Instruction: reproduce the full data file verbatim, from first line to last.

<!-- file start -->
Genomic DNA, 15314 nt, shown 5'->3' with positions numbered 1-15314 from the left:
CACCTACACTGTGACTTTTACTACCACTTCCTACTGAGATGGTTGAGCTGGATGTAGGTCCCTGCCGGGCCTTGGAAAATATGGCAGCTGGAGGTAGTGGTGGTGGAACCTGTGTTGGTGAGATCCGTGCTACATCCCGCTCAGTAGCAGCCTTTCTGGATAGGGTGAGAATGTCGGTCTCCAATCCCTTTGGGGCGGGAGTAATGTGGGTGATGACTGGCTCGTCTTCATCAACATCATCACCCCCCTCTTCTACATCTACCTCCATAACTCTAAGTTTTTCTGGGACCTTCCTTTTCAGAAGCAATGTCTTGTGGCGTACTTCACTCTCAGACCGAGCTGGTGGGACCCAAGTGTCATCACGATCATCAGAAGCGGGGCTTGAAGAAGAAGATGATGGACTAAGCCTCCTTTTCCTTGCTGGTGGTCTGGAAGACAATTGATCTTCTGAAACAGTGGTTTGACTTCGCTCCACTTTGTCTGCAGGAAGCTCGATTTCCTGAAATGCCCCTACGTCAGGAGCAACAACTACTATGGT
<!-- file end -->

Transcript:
Genomic DNA, 15314 nt, shown 5'->3' with positions numbered 1-15314 from the left:
CACCTACACTGTGACTTTTACTACCACTTCCTACTGAGATGGTTGAGCTGGATGTAGGTCCCTGCCGGGCCTTGGAAAATATGGCAGCTGGAGGTAGTGGTGGTGGAACCTGTGTTGGTGAGATCCGTGCTACATCCCGCTCAGTAGCAGCCTTTCTGGATAGGGTGAGAATGTCGGTCTCCAATCCCTTTGGGGCGGGAGTAATGTGGGTGATGACTGGCTCGTCTTCATCAACATCATCACCCCCCTCTTCTACATCTACCTCCATAACTCTAAGTTTTTCTGGGACCTTCCTTTTCAGAAGCAATGTCTTGTGGCGTACTTCACTCTCAGACCGAGCTGGTGGGACCCAAGTGTCATCACGATCATCAGAAGCGGGGCTTGAAGAAGAAGATGATGGACTAAGCCTCCTTTTCCTTGCTGGTGGTCTGGAAGACAATTGATCTTCTGAAACAGTGGTTTGACTTCGCTCCACTTTGTCTGCAGGAAGCTCGATTTCCTGAAATGCCCCTACGTCAGGAGCAACAACTACTATGGT